How to finally achieve your goals in 2021

Let’s face it – 2020 didn’t go the way any of us planned. And all the madness in the world hit some daydreamers hard. Many of us use daydreaming as a coping mechanism, as a means of escaping from real life when things get difficult, and for many of us 2020 was difficult in all kinds of ways. It has been hard to sustain real-world friendships when face-to-face contact has been so limited, so we turned to our characters to replace the real-world connections that were abruptly taken from us. Many people were furloughed, leaving more time for daydreaming. And a whole range of worries and uncertainties, from the health of those closest to us, to financial insecurity or lost educational opportunities, have threatened to drive us into the daydream world, where we can edit out problems that are outside our control.

So, as we near the end of a year that no-one could have predicted, many of us are looking to the future with the hope that 2021 will bring us something better. So, how, as a daydreamer, can you ensure that this time next year you will be able to look back on 2021 with a sense of gratitude for all that you’ve achieved?

1. Drop the shame. Now

I’ve noted before that many of us believe our daydreaming is a sign that something is wrong with us, or that being a daydreamer makes us “weird” or “bad”. But immersive daydreaming is an inbuilt trait, something we’re born with, and the ability to conjure up fantasy worlds is never going to go away. Believing that your daydreaming makes you a bad person is only going to hold you back. Even if you are struggling with the addictiveness of maladaptive daydreaming, it doesn’t make you any less deserving of love and success than anyone else; it just means you have a mental health problem that you might need some support to manage. You are a valuable and deserving person, daydreaming and all, and you owe it to the world to embrace all of who you are so that you can live your best life.

2. Draw a line under the past

I’m sure most of us feel we could have achieved more, been more successful, had a better life, if we hadn’t wasted so much time daydreaming. Just like normative daydreamers probably regret spending so much time watching Netflix or mindlessly scrolling through social media. But none of us can go back and change the past. We can’t regain that lost time. All we can do is set an intention to make better choices about the time that’s still in front of us. It is never too late to become the best version of yourself.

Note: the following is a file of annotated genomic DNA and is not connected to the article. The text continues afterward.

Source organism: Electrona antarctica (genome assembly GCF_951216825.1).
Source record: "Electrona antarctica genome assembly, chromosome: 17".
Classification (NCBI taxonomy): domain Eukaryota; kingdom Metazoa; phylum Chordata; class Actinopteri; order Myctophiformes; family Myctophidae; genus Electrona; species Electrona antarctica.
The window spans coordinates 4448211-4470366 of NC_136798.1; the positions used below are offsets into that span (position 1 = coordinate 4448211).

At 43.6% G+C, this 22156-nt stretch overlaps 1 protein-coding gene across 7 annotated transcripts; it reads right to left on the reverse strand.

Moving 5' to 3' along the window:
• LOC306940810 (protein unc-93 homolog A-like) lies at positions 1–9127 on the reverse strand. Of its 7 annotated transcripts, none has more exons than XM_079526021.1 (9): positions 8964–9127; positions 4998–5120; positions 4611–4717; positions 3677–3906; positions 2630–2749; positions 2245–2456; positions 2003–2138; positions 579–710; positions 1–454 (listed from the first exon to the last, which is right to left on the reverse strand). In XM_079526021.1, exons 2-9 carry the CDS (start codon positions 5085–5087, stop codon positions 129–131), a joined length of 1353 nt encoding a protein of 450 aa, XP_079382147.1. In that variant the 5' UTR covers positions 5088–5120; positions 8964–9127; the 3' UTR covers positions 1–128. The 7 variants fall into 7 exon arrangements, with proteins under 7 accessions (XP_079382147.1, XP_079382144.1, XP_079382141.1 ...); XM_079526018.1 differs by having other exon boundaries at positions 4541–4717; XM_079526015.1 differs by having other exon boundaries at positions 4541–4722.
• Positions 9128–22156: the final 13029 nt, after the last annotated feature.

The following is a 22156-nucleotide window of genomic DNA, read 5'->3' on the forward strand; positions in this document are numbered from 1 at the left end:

3. Turn your ambitions into goals

Where do you want to be a year from now?
What do you want to be doing?
How will it feel when you achieve that?
How will it affect the people around you?
How will it change how you view yourself?

Take a few minutes now to really focus on the above questions, to picture yourself a year from now having achieved everything you want to achieve in the next year. Make that future vision of yourself as real and as detailed as you can – we daydreamers have a talent for making something that only exists in our minds feel so real that it becomes part of who we are. Use that talent now to really connect with your future self as you would like to be. And then hold that inspiring vision in your mind as you step forward into 2021. Revisit it often. The more time you spend envisaging your future success, the greater will be your belief that you are worthy and capable of achieving it, the more your thoughts and actions will naturally move you towards it, and the easier it will be to act in alignment with your authentic self.

No matter what life throws at you, never lose sight of the fact that you have all the skills and resources you need to navigate the challenges ahead. Have faith in yourself. Surround yourself with those who have faith in you – both in real-life and in your daydreams. Know that you have the potential and the ability to achieve whatever you want to achieve. And make 2021 the year you do the work necessary to make it happen.

The best thing you can do for the whole world is to make the most of yourself

Wallace Wattles